What is meant by the term unity? Unity implies harmony among parts to form a whole – the condition of many, becoming one. Family togetherness requires that each member of the family contribute to the family whole.
Parents, as the heads of the family, are indeed important in the development of the unit.
However, each individual member is key in maintaining the unit’s harmony. Each child contributes his/her personality, wishes and desires to add structure to the family unit just as a variety of colors, textures, and forms harmonize and provide structure to a beautiful landscape painting.
Parents of deaf and hard of hearing children encounter a unique challenge to relations unity. Since most parents of deaf and hard of hearing children are themselves hearing, they experience the feeling of being “different” from their child.
Some parents have stated that the child who was expected to be very much like them, after diagnosis of deafness, became a stranger with whom they had little in common.
The deafness affecting their child was a real difference that seemed to set them apart. Their deaf or hard of hearing child became the focus of the relationship unit rather than an active member of it.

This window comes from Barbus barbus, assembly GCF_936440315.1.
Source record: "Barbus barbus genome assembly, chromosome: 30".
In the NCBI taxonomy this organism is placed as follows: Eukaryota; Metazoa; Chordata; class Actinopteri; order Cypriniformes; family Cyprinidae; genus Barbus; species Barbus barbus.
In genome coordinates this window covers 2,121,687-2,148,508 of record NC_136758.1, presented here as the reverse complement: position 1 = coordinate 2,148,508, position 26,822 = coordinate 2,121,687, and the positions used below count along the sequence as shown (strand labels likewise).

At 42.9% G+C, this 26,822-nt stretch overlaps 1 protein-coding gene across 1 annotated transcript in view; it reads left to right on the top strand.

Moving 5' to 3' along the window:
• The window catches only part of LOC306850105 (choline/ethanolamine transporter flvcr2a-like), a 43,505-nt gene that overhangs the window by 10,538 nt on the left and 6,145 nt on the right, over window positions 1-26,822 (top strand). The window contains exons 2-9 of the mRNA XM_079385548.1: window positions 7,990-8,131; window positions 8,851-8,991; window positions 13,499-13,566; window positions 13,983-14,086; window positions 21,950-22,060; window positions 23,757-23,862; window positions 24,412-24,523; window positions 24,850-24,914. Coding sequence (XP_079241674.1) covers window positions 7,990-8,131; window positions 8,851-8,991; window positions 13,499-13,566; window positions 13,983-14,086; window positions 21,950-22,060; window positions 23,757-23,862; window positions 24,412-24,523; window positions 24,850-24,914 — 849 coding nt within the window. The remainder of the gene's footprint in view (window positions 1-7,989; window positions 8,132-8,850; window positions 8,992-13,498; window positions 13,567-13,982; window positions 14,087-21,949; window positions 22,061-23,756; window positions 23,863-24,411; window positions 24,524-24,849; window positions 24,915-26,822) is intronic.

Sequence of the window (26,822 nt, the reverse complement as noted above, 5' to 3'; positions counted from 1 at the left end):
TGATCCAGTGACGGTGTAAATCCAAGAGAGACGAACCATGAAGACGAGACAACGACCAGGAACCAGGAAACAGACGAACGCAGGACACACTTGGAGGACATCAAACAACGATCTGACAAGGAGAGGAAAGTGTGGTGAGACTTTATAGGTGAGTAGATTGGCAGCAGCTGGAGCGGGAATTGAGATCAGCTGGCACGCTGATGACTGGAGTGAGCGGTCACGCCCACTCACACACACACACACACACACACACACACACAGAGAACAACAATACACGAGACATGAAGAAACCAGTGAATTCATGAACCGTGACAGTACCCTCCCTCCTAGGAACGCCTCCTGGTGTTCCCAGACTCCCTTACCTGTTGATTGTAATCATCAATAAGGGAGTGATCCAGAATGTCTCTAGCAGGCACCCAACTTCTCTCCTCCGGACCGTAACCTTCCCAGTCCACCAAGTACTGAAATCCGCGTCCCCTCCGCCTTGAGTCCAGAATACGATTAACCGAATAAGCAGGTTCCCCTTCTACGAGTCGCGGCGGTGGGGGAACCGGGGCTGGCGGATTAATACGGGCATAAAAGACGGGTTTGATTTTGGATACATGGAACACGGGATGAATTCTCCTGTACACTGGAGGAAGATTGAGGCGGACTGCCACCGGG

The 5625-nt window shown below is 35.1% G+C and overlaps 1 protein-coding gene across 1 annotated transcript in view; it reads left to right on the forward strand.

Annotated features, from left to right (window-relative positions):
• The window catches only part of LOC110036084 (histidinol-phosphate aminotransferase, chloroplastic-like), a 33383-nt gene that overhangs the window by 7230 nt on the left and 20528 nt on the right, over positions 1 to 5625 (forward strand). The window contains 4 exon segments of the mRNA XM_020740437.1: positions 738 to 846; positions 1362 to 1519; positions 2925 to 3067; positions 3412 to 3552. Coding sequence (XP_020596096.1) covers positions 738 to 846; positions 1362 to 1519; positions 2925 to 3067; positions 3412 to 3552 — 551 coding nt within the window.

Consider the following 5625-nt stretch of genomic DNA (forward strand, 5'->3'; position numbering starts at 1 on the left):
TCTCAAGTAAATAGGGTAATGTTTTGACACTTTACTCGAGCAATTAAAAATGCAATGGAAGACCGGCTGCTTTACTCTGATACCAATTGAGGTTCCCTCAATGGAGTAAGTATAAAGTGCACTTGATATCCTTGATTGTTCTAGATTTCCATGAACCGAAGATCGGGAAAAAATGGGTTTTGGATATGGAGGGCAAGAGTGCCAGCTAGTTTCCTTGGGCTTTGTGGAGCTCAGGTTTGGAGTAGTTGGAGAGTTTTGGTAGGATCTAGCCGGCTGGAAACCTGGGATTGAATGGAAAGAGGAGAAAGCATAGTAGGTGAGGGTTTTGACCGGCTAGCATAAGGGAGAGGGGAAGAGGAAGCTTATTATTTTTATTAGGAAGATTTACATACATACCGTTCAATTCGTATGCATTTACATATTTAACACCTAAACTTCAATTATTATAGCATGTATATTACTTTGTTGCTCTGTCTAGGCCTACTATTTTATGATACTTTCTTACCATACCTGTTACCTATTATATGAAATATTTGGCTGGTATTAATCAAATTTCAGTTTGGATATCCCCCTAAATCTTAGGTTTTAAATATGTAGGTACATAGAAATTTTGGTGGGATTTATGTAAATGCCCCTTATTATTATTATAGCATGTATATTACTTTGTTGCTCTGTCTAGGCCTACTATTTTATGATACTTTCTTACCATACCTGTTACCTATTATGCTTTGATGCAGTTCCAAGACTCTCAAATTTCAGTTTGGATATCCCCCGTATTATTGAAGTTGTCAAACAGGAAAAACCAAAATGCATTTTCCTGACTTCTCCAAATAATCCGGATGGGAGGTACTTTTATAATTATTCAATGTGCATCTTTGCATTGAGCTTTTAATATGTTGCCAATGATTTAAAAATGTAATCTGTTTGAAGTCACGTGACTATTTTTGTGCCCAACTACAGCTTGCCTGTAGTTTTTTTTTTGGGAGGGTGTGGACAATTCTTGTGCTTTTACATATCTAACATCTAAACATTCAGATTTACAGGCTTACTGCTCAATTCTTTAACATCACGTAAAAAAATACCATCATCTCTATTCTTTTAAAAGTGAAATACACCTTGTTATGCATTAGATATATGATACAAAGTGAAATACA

The fact that hearing parents and deaf children do not experience the world in the same way demands adjustments in the family system.
Conditions affecting all members, influence unity in different ways. Deafness is a condition that has an impact on the family’s overall communication process and the entire communication system within the home.
The single largest issue facing parents in maintaining relations harmony is the task of involving all members in home communication.
For parents who are hearing, a main source of stress is the need to communicate with their deaf child in a different manner than they do with their hearing child.
Research has shown that deaf children with deaf parents who share a common language have an advantage when attempting a variety of life’s tasks. Communication within relations creates the bond that supports the structure of the family unit.
Hence, communication is the backbone of a strong relationship structure. When there is inadequate communication, the outlets for venting frustration and working through difficult situations as well as celebrating happy moments or subtle enjoyments are often limited.
Everyone’s interactions, both healthy and no so healthy, are forms of communication.
If you think back on some of your most enjoyable moments as a child, you may remember a trip to Grandma and Grandpa’s house where you listened to them describe their past life experiences.
Or, you may remember sitting around your own parents dinner table where, during a meal, you discussed important things that happened to you on a particular school day.
Or, finally, you might recall Sunday trips by car to the local ice cream parlor where you anticipated telling your parents your favorite flavor of the day. Each one of these scenarios involves hearing and non-hearing members conversating. This is an important part of the relations system.